in exercising the person's lawful authority, may use reasonable 
        force when it is necessary under the circumstances to correct or 
        restrain a student or prevent bodily harm or death to another. 
           (b) A school employee, school bus driver, or other agent of 
        a district, in exercising the person's lawful authority, may use 
        reasonable force when it is necessary under the circumstances to 
        restrain a student or prevent bodily harm or death to another. 
           (c) Paragraphs (a) and (b) do not authorize conduct 
        prohibited under sections 121A.58 and 121A.67. 
           Subd. 2.  [CIVIL LIABILITY.] (a) A teacher who, in the 
        exercise of the person's lawful authority, uses reasonable force 
        under the standard in subdivision 1, paragraph (a), has a 
        defense against a civil action for damages under section 123B.25.
           (b) A school employee, bus driver, or other agent of a 
        district who, in the exercise of the person's lawful authority, 
        uses reasonable force under the standard in subdivision 1, 
        paragraph (b), has a defense against a civil action for damages 
        under section 123B.25. 
           Subd. 3.  [CRIMINAL PROSECUTION.] (a) A teacher who, in the 
        exercise of the person's lawful authority, uses reasonable force 
        under the standard in subdivision 1, paragraph (a), has a 
        defense against a criminal prosecution under section 609.06, 
        subdivision 1. 
           (b) A school employee, bus driver, or other agent of a 
        district who, in the exercise of the person's lawful authority, 
        uses reasonable force under the standard in subdivision 1,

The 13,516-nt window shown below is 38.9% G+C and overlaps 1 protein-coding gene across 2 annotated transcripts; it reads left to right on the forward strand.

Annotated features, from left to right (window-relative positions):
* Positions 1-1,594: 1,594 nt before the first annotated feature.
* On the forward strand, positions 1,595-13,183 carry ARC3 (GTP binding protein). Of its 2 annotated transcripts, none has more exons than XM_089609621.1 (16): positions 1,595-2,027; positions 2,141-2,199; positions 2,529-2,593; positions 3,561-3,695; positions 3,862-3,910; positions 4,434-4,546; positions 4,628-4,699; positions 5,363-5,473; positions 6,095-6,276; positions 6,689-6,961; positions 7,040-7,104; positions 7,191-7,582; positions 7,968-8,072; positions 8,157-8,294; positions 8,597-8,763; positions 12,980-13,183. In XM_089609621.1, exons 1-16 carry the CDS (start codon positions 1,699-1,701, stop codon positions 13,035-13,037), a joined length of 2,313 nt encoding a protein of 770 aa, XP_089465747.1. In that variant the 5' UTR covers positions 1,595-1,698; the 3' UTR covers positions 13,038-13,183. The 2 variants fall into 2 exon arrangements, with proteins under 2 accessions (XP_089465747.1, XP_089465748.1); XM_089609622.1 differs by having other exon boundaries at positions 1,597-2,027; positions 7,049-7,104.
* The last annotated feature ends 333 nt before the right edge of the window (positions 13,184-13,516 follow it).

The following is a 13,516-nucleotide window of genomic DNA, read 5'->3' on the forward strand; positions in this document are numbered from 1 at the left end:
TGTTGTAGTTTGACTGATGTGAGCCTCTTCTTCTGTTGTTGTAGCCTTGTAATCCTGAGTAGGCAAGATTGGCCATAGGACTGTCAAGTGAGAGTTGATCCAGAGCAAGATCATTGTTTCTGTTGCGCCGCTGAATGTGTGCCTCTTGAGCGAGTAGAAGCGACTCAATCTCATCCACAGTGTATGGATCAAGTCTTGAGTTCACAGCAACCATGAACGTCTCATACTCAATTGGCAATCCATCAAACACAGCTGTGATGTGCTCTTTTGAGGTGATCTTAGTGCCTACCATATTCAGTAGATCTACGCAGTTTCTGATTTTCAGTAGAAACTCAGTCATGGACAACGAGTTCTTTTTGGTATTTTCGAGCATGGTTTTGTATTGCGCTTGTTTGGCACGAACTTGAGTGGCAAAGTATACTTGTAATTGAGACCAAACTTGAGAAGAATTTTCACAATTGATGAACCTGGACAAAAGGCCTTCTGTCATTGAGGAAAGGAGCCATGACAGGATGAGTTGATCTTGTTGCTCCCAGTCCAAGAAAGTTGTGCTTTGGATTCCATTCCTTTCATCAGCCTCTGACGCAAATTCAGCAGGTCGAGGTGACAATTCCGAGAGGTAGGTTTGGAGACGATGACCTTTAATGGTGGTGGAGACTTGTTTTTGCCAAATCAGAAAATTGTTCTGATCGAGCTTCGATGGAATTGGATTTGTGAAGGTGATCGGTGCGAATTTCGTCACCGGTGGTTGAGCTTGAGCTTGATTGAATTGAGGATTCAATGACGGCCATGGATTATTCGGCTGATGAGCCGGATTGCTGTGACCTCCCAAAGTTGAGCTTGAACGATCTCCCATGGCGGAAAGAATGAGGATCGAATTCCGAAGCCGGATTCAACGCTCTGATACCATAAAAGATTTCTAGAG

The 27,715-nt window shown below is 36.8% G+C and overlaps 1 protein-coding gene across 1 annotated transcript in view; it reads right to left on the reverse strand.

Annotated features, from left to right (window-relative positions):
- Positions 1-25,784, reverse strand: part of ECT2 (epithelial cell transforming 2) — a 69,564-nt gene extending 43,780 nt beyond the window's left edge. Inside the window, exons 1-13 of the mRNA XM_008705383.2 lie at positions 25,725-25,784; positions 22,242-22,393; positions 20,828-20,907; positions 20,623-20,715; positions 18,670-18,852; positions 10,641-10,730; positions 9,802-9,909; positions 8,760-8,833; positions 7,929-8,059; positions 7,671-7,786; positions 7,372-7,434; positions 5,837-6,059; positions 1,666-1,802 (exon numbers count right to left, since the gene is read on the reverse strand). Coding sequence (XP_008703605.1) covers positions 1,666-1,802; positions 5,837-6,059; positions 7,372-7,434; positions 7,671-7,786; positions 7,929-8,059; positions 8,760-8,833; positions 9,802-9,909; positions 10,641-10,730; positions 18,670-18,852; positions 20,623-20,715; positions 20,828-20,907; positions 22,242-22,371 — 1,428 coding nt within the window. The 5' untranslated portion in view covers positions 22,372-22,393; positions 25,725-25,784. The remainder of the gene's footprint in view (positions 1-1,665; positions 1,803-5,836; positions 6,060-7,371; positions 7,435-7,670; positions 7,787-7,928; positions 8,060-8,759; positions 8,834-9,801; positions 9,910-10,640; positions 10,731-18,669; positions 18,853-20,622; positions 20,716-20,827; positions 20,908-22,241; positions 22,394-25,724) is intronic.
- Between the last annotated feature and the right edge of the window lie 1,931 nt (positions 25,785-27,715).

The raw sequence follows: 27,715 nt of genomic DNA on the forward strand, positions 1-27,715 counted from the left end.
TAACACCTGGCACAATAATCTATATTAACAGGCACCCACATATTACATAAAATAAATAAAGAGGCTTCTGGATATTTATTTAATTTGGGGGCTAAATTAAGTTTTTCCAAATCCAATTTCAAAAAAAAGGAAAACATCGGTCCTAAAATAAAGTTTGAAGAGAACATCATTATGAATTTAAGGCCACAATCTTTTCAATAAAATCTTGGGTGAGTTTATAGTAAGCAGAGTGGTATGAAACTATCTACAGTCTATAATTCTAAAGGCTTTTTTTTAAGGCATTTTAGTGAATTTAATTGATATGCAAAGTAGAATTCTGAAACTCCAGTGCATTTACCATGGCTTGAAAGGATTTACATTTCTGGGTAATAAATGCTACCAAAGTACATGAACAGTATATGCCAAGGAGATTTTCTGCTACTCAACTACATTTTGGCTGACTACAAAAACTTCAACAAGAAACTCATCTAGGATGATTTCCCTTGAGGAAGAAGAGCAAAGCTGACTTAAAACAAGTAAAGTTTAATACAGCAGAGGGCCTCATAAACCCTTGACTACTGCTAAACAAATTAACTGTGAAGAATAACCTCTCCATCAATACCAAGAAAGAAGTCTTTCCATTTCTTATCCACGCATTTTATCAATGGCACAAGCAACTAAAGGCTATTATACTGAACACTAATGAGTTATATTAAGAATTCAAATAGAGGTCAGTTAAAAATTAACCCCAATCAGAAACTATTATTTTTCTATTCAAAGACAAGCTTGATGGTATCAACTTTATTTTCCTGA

paragraph (b), has a defense against a criminal prosecution 
        under section 609.06, subdivision 1. 
           Subd. 4.  [SUPPLEMENTARY RIGHTS AND DEFENSES.] Any right or 
        defense in this section is supplementary to those specified in 
        section 121A.58, 121A.67, 123B.25, or 609.06, subdivision 1. 
           EFFECTIVE DATE:  This section is effective for the 
        2000-2001 school year and later. 
           Sec. 4.  Minnesota Statutes 1998, section 121A.61, 
        subdivision 3, is amended to read: 
           Subd. 3.  [POLICY COMPONENTS.] The policy must include at 
        least the following components:  
           (a) rules governing student conduct and procedures for 
        informing students of the rules; 
           (b) the grounds for removal of a student from a class; 
           (c) the authority of the classroom teacher to remove 
        students from the classroom pursuant to procedures and rules 
        established in the district's policy; 
           (d) the procedures for removal of a student from a class by 
        a teacher, school administrator, or other school district 
        employee; 
           (e) the period of time for which a student may be removed 
        from a class, which may not exceed five class periods for a